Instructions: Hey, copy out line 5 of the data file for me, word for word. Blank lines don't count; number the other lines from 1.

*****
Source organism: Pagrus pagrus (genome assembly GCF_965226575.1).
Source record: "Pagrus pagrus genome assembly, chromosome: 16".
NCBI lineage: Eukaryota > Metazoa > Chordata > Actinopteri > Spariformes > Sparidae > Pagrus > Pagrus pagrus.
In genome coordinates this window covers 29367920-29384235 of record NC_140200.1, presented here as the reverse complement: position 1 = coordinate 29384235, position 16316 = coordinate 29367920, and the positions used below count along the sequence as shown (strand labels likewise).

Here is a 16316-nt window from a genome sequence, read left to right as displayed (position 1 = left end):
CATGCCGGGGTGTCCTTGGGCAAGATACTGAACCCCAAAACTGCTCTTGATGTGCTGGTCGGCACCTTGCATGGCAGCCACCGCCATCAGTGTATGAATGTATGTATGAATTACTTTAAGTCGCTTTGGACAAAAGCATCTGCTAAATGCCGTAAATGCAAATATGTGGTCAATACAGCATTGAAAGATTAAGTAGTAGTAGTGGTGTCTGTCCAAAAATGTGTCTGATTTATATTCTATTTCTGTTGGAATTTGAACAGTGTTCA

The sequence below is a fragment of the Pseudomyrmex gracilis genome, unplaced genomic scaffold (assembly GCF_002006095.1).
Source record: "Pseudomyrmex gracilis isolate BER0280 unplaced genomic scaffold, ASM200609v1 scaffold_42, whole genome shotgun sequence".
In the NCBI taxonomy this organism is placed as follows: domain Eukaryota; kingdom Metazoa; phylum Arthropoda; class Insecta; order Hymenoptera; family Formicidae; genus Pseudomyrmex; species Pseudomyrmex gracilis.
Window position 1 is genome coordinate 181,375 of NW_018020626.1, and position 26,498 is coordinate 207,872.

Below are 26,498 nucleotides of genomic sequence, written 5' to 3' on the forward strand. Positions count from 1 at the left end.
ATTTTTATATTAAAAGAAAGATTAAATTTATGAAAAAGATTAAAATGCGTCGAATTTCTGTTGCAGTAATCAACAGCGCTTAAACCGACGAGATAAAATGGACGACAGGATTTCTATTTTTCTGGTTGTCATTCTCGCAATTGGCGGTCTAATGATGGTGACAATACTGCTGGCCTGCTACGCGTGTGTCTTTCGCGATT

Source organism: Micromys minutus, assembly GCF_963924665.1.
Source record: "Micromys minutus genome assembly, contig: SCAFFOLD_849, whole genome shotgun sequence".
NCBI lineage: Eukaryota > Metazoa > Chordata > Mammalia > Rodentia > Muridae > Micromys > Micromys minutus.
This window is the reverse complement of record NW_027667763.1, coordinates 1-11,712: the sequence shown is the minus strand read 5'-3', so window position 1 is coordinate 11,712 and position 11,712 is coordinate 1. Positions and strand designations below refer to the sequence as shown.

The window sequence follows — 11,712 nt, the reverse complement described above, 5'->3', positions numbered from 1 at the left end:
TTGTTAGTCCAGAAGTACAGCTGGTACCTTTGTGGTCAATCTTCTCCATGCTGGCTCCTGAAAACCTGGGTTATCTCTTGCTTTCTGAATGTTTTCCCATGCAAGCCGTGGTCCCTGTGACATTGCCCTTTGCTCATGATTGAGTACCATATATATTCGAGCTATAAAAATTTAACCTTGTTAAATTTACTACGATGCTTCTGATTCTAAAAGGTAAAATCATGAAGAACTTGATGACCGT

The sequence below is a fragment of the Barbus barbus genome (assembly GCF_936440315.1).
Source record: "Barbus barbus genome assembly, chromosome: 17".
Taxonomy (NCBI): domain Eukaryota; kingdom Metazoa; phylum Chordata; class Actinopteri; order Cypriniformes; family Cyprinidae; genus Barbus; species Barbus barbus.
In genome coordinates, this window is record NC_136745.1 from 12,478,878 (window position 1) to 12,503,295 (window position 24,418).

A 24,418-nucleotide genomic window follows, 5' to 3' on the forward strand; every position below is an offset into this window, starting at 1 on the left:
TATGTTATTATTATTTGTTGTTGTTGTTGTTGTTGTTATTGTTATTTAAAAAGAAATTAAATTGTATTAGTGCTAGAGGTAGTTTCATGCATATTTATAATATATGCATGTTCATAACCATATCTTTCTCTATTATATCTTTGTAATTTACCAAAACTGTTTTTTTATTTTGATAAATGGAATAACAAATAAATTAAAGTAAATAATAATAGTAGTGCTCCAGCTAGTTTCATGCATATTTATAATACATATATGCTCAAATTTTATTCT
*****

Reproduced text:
Here is a 16316-nt window from a genome sequence, read left to right as displayed (position 1 = left end):